- Open Access
Gum health and quality of life—subjective experiences from across the gum health-disease continuum in adults
BMC Oral Health volume 22, Article number: 512 (2022)
There has been a lack of qualitative work investigating the effects of the wide range of gum-related symptoms, and the perceived everyday impacts associated with these including on quality of life. While periodontal disease has been shown to have significant effects on quality of life, fewer studies have researched the perceived impacts of gingivitis and symptoms from across the entire gum health-disease continuum, despite evidence that these can also negatively affect quality of life. The aim of this study was to investigate perceived everyday impacts and explore the subjective experiences of adults with a variety of symptoms from across the self-reported gum health-disease continuum, and how these may affect quality of life.
Participants were recruited at a large UK University using purposive sampling, for self-reported symptoms ranging from mild gingivitis to severe periodontal disease. Semi-structured interviews gathered details on symptom history, changes occurring over time and associated beliefs, as well as perceived impacts on everyday life, and links between these experiences and identity. Interviews were analysed using framework analysis based on the Wilson and Cleary health-related quality of life model.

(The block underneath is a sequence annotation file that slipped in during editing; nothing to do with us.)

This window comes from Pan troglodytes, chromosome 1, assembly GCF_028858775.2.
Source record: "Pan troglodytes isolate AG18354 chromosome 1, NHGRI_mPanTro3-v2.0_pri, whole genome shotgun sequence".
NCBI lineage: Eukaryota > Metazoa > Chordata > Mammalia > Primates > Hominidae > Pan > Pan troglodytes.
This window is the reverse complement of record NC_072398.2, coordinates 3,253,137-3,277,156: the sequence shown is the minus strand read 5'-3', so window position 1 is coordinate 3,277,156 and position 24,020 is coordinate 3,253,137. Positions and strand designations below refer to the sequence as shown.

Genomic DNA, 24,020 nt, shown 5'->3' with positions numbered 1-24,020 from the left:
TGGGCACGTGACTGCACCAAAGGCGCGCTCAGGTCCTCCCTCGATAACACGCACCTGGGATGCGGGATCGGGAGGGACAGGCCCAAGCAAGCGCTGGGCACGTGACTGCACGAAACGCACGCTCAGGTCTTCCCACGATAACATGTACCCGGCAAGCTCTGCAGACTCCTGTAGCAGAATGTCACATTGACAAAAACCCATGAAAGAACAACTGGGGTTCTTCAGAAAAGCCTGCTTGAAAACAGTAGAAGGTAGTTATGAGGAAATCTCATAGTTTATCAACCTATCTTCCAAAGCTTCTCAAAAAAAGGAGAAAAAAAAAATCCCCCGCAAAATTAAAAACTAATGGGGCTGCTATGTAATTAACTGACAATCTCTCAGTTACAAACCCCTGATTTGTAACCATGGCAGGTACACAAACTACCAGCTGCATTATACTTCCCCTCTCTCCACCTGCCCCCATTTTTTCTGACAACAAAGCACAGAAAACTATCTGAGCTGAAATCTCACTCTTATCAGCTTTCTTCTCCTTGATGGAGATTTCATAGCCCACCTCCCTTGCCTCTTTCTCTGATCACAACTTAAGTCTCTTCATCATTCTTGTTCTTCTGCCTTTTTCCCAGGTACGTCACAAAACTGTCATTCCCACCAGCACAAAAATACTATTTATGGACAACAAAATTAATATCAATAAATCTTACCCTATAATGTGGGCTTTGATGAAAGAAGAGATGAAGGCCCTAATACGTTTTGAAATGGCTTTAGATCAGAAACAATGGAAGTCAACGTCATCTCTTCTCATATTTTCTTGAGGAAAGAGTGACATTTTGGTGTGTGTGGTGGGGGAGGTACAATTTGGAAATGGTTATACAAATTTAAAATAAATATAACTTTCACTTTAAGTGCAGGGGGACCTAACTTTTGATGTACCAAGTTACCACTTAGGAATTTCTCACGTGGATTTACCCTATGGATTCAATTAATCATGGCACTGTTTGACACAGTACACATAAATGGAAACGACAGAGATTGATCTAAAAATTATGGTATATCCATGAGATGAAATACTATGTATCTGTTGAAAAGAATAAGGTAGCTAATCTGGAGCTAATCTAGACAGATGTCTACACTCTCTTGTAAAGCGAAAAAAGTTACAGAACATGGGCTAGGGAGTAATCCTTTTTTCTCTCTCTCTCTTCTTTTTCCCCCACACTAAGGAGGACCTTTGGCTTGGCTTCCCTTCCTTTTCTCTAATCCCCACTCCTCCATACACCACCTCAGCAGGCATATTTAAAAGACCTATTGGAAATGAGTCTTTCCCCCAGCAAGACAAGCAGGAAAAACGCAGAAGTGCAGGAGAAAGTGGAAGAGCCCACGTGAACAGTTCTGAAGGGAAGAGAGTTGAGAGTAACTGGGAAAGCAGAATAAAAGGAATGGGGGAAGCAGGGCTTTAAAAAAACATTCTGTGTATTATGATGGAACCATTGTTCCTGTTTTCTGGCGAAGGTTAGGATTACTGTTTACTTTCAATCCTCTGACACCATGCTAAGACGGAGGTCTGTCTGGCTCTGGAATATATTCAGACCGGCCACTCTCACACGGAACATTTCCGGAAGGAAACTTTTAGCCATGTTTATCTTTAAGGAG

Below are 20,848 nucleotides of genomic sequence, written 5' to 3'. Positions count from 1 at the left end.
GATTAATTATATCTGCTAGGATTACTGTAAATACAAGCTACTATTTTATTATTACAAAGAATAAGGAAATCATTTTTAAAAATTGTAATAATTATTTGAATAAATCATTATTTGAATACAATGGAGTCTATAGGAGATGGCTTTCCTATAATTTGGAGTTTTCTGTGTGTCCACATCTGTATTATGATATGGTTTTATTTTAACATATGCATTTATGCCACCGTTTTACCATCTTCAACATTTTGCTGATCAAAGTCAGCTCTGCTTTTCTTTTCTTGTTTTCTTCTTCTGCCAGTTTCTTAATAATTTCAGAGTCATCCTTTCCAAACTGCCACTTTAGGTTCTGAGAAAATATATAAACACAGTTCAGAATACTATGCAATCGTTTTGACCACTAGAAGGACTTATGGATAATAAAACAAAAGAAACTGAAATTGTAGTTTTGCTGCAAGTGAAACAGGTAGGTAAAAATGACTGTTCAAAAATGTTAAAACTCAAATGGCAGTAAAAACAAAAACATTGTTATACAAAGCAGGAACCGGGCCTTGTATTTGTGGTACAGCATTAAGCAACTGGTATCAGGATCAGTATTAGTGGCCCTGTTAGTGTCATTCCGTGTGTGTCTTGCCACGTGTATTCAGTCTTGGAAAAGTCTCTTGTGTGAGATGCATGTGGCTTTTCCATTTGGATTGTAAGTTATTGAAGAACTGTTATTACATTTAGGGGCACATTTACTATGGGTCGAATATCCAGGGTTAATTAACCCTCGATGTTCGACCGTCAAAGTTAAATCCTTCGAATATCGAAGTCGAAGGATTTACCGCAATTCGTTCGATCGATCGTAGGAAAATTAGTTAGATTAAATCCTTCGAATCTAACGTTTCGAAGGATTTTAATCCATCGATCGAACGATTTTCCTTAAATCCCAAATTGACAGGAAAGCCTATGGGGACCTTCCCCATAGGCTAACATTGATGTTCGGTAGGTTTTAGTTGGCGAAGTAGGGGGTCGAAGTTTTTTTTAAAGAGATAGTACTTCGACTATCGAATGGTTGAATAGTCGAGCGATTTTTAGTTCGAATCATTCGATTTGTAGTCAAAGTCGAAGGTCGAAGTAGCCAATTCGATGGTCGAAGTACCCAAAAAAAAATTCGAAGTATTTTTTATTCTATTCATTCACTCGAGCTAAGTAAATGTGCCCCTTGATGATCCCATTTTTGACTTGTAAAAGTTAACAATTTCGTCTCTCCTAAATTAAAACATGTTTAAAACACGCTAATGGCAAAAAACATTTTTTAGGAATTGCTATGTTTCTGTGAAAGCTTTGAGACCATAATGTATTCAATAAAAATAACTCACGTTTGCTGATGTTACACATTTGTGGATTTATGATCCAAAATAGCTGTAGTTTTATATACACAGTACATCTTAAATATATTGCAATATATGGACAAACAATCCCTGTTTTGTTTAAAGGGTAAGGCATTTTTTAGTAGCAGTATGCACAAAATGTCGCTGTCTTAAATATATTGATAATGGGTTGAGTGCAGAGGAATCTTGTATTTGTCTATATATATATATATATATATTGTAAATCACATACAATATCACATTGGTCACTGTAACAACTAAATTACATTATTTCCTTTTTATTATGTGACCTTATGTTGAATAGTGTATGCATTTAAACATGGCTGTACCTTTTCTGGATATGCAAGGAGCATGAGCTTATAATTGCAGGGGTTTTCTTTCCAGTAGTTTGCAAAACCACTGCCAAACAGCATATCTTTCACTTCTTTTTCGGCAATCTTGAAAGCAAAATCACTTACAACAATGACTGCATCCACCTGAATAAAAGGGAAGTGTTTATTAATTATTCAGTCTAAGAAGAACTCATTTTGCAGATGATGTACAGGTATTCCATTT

Twenty-seven participants were recruited − 15 with symptoms of gingivitis, 12 with more severe periodontal symptoms. Prominent themes included description of symptoms, changes in daily life, social impacts, psychological impacts, identity, and overall impacts and quality of life. Differences were noted in severity, extent and frequency of symptoms and participant experiences, with greater perceived impacts often felt by those with periodontal disease. However, participants from across the gum health-disease continuum often expressed similar experiences and concerns.
Findings demonstrate the range of experiences from participants with a variety of gum-related symptoms; notably, gingivitis was reported to have a range of perceived impacts on quality of life alongside those reported by periodontal disease sufferers. Future work should look to include symptoms from across the entire gum health-disease continuum when considering quality of life, as well as considering a more patient-centred approach which could be valuable in both clinical and research settings.
Periodontal disease can significantly affect quality of life [1,2,3,4], with increased impairment with greater severity and extent . Physical discomfort, psychological discomfort, psychological disability, social disability, and physical disability can be affected , alongside pain and functional limitations . Gingival recession , gingival pockets and attachment loss  can also contribute to poorer oral health-related quality of life (OHRQoL), while appearance, self-esteem and overall health can be impacted by more severe symptoms . Ageing can however be associated with perceptions of oral problems being less harmful, while the gradual state of attachment loss can allow time to adapt .
Fewer studies have explored patient’s perceptions of the effects of gingivitis. Yet, research suggests gingivitis can negatively affect quality of life across age ranges , particularly children and adolescents , impacting oral symptoms, functional limitations, and emotional and social wellbeing . Gingivitis can also impact quality of life in adults [14, 15], particularly pain, difficulties brushing, and wearing dentures . In addition, gingival treatment can be beneficial for quality of life , while increases in negative perceptions of quality of life among an elderly cohort with gingival problems have also been noted .